Welcome to my story.

I am happy you are here.

In my previous post I provided an update on Jenna, our daughter.

In this post, I want to give you a snapshot of a period of 4 months during the summer of 2013 while Nadine and I were living in Fort Collins, Colorado.

Natives of Minnesota – the state where I was born – are known for certain things, one of them being their work ethic. And I suppose you could argue, Swedish pancakes, canoes and fishing but those are for another part of my story.

Speaking of work ethic, my wife Nadine, during the summer of 2013, demonstrated the greatest sustained period of work output I’ve witnessed in my sixty plus years of life.

Here was her daily routine – check it out:

Before I give you the hourly breakdown, let me tell you she carried this out for four months running from July through October, just after accepting her new position as a program director at the local university.

And here’s one other important distinction. Out of concern for learning her role, responsibilities and balancing her life/work balance, there were many nights – say 25-30% – of nights where she slept 4-5 hours and couldn’t get back to sleep.

Here was Nadine’s amazing and prodigious schedule (as best I can recall) during those four months:

Monday – Friday

4 am – get up and feed the dog

4:15 am – makes coffee

4:30 am – sit at her home/office desk

6:30 am – treadmill (runs 1-2 miles per morning)

6:45 am – 7:15 am – shower, breakfast, gets dressed

7:15 am – leave for work

7:30 am – arrives at work

6:00 pm – finishes up at work

6:30 pm – arrives home prepares quick dinner

7:30 pm – back to work at home/office desk, completing correspondence and preparing for next day

8:30 pm – goes to bed

If Nadine’s Monday through Friday schedule wasn’t impressive enough, she worked EVERY Saturday and EVERY Sunday except three or four during this four-month period.

Adding in these Saturdays and Sundays, Nadine worked, by my rough estimates, between 75 and 80 hours per week for four months!

Nadine’s work during the summer of 2013 stands as the greatest feat of work I have ever seen.



130) Mishap

Welcome to my life’s story.

In my last post I provided an update on Jenna, our daughter.

In this post I jump ahead to the present day, a span of 3 years.

I am nearly finished with my autobiography – the greatest personal story no one has ever read.

On Tuesday, October 8, 2013 I was riding my bicycle on the Poudre River Trail in Fort Collins, Colorado, when a small dog ran in front of my bike on the paved gently curving trail next to the Poudre River.

The dog was supposed to have been on a leash and was in a full sprint across the trail when I hit him square with the front tire of the bike.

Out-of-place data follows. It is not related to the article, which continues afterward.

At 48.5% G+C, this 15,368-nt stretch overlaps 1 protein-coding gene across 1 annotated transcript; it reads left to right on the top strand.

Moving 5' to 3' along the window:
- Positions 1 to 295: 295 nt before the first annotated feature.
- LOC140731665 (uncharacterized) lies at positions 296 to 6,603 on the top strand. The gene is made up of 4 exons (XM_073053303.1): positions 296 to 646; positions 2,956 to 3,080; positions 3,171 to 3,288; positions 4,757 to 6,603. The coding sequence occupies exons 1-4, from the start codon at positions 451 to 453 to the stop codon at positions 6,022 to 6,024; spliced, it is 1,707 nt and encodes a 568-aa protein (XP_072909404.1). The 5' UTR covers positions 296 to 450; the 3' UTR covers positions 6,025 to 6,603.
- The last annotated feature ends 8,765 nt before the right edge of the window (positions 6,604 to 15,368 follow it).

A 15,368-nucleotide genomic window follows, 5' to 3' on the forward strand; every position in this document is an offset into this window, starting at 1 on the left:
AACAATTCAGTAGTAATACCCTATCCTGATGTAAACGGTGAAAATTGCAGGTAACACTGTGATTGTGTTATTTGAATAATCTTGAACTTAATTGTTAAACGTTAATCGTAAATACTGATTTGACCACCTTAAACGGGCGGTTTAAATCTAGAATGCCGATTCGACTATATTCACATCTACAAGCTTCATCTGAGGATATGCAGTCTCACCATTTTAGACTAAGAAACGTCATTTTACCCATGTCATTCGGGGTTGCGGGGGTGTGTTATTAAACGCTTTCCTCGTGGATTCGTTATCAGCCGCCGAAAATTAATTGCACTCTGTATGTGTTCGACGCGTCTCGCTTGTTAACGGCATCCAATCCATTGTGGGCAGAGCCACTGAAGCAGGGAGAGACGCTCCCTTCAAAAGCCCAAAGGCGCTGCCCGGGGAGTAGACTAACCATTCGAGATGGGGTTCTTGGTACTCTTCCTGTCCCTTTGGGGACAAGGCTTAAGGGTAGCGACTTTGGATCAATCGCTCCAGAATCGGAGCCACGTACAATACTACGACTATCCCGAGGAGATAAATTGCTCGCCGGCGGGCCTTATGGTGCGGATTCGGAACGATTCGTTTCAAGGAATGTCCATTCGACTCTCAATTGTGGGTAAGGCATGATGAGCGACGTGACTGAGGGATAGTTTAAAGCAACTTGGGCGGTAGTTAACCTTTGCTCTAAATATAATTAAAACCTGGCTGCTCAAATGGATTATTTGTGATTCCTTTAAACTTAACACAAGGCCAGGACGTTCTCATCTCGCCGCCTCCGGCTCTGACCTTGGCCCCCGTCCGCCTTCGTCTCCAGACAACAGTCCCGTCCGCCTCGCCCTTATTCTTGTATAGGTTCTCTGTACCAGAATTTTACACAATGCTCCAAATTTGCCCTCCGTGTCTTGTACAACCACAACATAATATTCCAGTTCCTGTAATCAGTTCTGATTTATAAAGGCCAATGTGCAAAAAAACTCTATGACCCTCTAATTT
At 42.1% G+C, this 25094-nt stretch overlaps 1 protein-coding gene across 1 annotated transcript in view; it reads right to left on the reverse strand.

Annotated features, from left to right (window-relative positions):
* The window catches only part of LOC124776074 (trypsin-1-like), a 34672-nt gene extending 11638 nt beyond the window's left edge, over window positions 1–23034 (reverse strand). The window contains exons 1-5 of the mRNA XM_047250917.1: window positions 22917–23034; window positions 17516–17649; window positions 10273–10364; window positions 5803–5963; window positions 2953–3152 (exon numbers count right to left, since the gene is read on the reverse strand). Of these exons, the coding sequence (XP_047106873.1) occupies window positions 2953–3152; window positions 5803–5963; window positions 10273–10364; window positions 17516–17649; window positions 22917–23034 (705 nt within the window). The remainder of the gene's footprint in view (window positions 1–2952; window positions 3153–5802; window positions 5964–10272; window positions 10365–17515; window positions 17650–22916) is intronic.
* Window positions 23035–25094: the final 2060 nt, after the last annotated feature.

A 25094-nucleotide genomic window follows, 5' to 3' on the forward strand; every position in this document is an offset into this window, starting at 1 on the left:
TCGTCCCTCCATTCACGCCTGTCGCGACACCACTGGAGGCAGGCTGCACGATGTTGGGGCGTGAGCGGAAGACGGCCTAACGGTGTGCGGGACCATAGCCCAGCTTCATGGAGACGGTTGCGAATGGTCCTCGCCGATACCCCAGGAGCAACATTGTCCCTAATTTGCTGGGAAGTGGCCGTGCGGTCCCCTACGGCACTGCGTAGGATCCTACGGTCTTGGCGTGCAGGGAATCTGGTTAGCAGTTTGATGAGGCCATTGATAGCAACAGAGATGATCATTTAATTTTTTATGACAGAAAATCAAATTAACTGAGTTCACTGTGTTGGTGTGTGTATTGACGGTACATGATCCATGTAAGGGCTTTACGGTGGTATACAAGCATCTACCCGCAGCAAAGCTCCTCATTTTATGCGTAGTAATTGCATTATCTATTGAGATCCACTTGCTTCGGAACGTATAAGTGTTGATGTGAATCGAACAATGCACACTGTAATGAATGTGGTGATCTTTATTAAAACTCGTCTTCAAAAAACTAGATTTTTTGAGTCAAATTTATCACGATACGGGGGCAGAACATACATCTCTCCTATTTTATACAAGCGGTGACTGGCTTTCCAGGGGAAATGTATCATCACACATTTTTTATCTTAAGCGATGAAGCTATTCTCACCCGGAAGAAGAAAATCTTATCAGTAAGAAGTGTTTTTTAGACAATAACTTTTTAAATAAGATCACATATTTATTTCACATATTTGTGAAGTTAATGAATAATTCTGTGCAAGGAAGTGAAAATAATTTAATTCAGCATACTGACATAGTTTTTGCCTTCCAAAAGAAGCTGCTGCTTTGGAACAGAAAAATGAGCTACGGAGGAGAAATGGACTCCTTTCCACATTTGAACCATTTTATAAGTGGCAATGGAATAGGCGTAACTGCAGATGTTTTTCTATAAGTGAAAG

I flipped off the bike, landed on my left side, with the elbow underneath taking the force of the fall, and busting it up badly enough for me to require surgery.

As I sit here in the Starbucks right now putting the accident into perspective, I find it ironic in two ways; 1) I am always on my soapbox about irresponsible dog owners who fail to keep their dog on a leash, and 2) being Stevie’s father and witnessing years of drug addiction, I myself became mildly addicted to Vicodin when recovering from surgery.

In the next post I will update Stevie’s progress and path back to a normal life.

129) Jenna

Greetings – I am so glad you are here!

In my  last post I gave you an update on Nadine, my wife of over 30 years.

In this post, I provide a similar update for Jenna, our daughter, born in 1985.

Note: Posting activity has been spotty during the last two weeks. I took a nasty fall on my bike.

If Stevie was a nightmare child – due  mostly to chronic pancreatitis, which was beyond his control – our relationship with Jenna has been unbelievably easy.


Jenna has been healthy and worked hard to support some very good decisions she has made in her relationships and her career. Jenna has also been blessed with the gift of a very quick mind and effortlessly being  a person that people like and respect.

Jenna selected a brilliant and cordial man, named Timothy as her husband and is raising a small family and living nearby.

Jenna worried about Stevie but really had no  idea of what Nadine and I endured while Stevie was sick.

Jenna and Timothy helped Stevie with his rent during the period of January through July of 2010. Were it not for their financial contributions, Stevie’s road might have been far more difficult.

Like so many who make life look easy, there is more to Jenna than meets the eye.

Through her prodigious work ethic, she has assembled around her some of  life’s most wonderful gifts, including two healthy, radiant children, a solid, high character husband, great friendships, and a lovely home, all during her early twenties. Her accomplishments may not be unique but because of her hard work, she has won the sincere respect of everyone who knows her.